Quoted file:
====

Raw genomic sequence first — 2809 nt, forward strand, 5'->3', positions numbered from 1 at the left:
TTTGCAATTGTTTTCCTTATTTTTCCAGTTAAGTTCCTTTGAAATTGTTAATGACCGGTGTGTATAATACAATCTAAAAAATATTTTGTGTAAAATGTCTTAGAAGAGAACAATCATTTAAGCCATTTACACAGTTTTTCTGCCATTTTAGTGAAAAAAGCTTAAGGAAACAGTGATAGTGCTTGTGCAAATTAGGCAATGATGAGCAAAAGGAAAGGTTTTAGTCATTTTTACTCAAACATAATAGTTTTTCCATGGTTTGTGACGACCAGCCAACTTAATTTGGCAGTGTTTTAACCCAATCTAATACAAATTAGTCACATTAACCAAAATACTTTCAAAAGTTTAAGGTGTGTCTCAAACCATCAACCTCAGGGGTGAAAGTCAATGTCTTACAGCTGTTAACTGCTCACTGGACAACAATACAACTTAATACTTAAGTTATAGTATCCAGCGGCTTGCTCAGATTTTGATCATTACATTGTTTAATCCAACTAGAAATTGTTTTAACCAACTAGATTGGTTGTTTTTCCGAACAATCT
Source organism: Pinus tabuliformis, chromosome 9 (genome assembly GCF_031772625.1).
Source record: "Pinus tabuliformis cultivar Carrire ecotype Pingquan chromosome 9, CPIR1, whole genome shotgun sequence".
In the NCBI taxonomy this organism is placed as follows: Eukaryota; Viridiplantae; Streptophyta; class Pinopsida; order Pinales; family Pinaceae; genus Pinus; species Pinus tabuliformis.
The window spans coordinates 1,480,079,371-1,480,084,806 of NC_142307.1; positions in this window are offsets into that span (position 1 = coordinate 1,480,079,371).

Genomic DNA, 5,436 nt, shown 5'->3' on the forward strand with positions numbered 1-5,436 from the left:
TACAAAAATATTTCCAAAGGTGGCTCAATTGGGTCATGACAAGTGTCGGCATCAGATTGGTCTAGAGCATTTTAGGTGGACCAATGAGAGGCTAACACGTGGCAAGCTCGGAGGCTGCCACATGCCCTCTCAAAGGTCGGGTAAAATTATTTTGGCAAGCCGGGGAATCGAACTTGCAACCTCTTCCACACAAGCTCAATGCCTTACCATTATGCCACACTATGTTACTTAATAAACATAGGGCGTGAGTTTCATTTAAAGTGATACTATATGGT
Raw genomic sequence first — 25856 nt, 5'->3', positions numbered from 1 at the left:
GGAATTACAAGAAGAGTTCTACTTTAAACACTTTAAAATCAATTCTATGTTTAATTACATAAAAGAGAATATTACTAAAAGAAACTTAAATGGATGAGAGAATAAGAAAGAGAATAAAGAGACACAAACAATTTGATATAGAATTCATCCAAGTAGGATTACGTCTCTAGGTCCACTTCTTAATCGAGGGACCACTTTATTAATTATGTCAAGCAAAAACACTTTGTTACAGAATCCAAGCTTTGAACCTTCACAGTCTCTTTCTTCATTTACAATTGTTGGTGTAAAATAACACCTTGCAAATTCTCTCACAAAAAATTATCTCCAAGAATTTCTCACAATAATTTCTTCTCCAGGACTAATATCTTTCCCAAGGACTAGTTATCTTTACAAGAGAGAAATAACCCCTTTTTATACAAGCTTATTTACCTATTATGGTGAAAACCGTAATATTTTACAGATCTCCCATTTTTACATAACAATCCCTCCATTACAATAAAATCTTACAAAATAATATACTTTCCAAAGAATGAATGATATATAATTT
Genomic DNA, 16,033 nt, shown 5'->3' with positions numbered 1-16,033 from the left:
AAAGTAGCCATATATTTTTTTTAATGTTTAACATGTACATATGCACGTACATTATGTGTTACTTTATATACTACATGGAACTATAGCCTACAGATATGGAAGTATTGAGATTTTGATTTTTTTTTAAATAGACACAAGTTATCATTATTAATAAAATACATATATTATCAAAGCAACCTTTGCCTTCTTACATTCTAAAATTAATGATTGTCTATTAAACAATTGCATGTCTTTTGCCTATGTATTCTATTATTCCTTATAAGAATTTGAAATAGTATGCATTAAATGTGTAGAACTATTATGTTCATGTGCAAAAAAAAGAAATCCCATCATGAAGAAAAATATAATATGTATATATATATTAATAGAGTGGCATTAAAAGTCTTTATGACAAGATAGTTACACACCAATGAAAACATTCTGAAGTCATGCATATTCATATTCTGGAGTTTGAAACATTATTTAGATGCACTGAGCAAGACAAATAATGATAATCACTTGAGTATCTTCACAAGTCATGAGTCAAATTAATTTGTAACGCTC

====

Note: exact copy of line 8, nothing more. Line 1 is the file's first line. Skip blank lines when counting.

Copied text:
TACAAAAATATTTCCAAAGGTGGCTCAATTGGGTCATGACAAGTGTCGGCATCAGATTGGTCTAGAGCATTTTAGGTGGACCAATGAGAGGCTAACACGTGGCAAGCTCGGAGGCTGCCACATGCCCTCTCAAAGGTCGGGTAAAATTATTTTGGCAAGCCGGGGAATCGAACTTGCAACCTCTTCCACACAAGCTCAATGCCTTACCATTATGCCACACTATGTTACTTAATAAACATAGGGCGTGAGTTTCATTTAAAGTGATACTATATGGT